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©2004 by Donna Cunningham

Moon Maven Publications

There were two navy blue police cars at the crime scene when Jillian Malone arrived, as well as an ambulance and several other vehicles. A variety of official-looking people she didn't know milled outside the trailer that housed the psychic hotline she’d so reluctantly agreed to work on. Robert, Jillian’s best friend and fellow hotline reader, ran over and flung himself into her arms. She engulfed his tiny form and held him tight, feeling him shake.

"Oh, Jillie, it's so awful! I'll never be able to put it out of my mind! When I got to work, she didn't answer the buzzer, so I let myself in and found her on the floor. I shook her, thinking she'd passed out or something, but her body was limp. She's dead!"

"What happened? How did she die?"
"She was strangled. Her color was terrible, and her tongue was sticking out. You know how big her eyes were, but they were bigger than ever. They were clouded over, staring into space. I'll see them in my dreams. I won't sleep for a week."
He shuddered and sobbed convulsively in her arms. "I feel bad about the way we always put her down. She was a pain in the neck, but she didn't deserve to be killed. He paused to catch his breath, then went on. "And, I can't bear to say it, but she didn't have any panties on." As risqué as Robert was always pretending to be, he had probably never been with a woman in his life.
They wheeled the body out then, sending Robert into hyperventilation. The black bag on the stretcher--how many times have I seen that scene on the news, Jillian asked herself unbelievingly. I never thought that some day it might be somebody I knew.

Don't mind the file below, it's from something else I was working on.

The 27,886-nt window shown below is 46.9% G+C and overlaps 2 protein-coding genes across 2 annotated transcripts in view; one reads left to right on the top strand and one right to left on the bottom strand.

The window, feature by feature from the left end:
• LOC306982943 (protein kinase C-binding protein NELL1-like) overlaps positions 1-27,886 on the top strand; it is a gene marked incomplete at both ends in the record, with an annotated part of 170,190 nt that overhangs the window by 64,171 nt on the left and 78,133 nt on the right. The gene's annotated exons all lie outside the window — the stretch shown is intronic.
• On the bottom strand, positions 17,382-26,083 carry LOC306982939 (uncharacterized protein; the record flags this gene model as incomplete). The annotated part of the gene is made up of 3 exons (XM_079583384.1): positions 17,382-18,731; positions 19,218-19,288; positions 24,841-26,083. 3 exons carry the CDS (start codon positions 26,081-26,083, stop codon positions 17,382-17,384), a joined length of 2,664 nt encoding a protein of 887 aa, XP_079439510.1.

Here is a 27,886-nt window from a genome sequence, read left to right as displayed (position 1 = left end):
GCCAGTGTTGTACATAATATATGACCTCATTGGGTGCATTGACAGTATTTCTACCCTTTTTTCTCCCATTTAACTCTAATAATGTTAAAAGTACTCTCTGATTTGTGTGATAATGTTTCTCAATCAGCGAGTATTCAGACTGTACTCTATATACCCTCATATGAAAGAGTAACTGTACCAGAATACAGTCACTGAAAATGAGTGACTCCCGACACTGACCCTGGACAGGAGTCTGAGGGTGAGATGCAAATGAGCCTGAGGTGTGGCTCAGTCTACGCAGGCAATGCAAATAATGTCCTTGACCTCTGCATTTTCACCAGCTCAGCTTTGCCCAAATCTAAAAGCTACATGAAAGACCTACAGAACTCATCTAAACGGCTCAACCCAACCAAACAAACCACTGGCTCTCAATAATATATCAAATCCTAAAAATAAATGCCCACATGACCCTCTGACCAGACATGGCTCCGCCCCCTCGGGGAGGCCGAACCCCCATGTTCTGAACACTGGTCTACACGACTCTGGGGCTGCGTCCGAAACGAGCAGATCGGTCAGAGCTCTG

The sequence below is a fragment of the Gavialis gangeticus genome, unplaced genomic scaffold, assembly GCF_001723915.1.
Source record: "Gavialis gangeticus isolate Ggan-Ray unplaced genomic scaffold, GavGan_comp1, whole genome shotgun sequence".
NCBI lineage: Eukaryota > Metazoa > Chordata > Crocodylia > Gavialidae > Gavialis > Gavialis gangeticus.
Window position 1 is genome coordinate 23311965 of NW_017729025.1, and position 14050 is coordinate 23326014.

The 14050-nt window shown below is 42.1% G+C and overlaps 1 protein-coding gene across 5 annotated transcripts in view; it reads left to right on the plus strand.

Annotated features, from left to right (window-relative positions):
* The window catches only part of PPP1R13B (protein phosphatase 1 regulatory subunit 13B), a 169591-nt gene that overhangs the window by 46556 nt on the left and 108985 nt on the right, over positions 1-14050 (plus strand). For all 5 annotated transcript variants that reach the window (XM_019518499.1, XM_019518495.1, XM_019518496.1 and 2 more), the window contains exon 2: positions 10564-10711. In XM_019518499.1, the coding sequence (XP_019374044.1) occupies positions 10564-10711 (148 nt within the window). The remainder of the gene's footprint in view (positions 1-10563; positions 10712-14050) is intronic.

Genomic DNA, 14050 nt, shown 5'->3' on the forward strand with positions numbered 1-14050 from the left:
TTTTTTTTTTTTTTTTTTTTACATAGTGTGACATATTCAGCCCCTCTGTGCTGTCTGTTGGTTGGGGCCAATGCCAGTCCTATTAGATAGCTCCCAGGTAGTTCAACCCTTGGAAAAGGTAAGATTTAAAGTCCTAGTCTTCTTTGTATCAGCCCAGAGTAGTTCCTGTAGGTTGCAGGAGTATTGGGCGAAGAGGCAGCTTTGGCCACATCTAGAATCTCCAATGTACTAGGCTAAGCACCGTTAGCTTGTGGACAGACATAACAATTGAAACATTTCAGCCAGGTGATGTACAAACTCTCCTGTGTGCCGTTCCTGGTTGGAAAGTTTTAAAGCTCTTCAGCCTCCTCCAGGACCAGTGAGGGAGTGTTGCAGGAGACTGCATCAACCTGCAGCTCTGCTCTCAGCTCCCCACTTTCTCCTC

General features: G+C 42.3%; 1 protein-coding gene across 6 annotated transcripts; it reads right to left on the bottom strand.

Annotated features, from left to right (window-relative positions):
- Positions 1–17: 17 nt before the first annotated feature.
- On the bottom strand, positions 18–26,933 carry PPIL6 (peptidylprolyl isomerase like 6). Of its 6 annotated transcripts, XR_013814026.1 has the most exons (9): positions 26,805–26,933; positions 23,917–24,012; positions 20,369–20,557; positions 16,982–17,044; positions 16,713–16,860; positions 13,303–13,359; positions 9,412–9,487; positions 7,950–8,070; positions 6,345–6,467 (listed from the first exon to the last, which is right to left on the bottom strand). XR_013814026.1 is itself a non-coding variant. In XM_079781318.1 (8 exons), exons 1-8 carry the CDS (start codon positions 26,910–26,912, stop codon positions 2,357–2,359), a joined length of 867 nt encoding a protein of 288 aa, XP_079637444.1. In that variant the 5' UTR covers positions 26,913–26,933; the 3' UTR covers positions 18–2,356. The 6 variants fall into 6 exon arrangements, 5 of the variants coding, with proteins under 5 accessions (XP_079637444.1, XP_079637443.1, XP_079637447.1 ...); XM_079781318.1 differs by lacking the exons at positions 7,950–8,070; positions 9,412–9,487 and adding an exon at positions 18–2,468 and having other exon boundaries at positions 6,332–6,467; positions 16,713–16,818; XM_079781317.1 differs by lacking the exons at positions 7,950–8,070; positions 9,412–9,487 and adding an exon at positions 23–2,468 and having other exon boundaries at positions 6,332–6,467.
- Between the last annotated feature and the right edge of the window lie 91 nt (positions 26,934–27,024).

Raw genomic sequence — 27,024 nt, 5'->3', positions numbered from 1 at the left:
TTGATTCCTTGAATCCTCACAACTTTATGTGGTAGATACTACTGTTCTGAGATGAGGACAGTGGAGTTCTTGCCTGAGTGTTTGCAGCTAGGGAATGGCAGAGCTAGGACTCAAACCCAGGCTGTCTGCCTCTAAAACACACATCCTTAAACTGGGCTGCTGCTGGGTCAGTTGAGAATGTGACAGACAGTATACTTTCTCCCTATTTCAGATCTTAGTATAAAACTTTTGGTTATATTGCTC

She bit the inside of her cheek to find out whether this was a dream—something her dad had taught her when she had nightmares as a child. It hurt, so she had to be awake.
She overheard a cop at the door of the trailer, talking to the ambulance attendant. "What a rummy bunch this is—trouble waiting to happen. Can you believe they’re fortune-tellers from New York City? A 900 hotline right here in Port Townsend? They shoulda stayed back east. We sure as hell don’t need them here."
She burned with shame as the ambulance attendant snickered to the cop. "A fortune teller? If she was so damned psychic, why didn't she see this coming?" They brayed with laughter.

This ebook is a gift to you from Moon Maven Publications, a Pacific Northwest enterprise committed to digital publishing as a way to preserve our forests. If this is your first exposure to ebooks, we hope that you’ll enjoy it and will embrace the many special features of this format. If you are only seeing half a screen of text, click on the HIDE button at the right. For more information on using ebooks, click on the bookmarks tab at the left and go to Instructions in the Appendix. If you’re new to astrology, the Appendix also contains a 12-page glossary of astrological terms.

Feel free to pass this free ebook on to others who enjoy mysteries or astrology, so long as the copyright is preserved. You may create a link to the book on your website by inserting the following code:

<a href= target=_blank>Download a free astrological mystery here.</a>
If you’d like to offer this book as a free download on your website, write to Donna Cunningham at